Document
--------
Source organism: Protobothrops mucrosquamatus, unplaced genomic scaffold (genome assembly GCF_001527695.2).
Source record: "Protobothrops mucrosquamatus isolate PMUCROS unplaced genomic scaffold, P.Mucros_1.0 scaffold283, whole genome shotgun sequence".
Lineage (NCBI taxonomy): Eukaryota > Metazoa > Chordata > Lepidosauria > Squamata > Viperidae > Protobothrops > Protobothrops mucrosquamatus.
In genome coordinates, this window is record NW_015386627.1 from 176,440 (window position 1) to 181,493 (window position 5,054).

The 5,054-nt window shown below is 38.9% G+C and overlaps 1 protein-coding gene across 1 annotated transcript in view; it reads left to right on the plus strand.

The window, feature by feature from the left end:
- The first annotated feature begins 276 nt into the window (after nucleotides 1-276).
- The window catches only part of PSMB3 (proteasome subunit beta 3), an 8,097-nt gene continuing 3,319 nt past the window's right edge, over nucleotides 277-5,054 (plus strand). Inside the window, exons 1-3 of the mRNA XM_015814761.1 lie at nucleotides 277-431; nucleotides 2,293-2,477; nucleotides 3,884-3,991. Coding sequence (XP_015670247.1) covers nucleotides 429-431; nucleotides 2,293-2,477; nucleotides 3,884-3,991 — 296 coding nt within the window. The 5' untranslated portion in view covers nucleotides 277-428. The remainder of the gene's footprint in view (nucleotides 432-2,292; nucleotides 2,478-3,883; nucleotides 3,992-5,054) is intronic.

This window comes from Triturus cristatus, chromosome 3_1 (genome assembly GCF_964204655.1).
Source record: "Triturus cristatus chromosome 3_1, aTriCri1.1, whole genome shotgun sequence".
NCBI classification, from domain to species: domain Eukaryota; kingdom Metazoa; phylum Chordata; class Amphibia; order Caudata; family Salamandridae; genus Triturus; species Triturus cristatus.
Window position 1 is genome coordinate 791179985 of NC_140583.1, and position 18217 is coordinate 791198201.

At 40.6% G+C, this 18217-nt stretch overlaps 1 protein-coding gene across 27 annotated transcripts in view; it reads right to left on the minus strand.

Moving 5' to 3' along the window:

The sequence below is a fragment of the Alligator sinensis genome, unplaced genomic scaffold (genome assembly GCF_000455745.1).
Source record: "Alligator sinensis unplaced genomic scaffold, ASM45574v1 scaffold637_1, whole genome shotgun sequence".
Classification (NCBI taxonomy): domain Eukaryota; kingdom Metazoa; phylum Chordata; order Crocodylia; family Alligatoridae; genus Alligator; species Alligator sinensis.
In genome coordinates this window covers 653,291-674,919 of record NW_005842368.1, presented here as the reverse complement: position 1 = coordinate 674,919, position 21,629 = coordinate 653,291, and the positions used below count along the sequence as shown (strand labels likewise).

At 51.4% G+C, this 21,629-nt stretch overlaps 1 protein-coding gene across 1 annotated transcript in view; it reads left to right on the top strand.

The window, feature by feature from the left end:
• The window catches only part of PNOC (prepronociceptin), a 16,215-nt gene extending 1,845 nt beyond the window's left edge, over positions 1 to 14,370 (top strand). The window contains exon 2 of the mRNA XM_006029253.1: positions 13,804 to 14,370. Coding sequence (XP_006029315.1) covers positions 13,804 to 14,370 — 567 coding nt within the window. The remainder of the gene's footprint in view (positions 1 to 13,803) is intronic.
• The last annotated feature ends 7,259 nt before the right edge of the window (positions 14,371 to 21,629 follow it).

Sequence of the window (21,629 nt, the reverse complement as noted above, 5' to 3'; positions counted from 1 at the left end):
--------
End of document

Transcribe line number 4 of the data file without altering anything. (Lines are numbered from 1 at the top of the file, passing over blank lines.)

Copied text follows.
In genome coordinates, this window is record NW_015386627.1 from 176,440 (window position 1) to 181,493 (window position 5,054).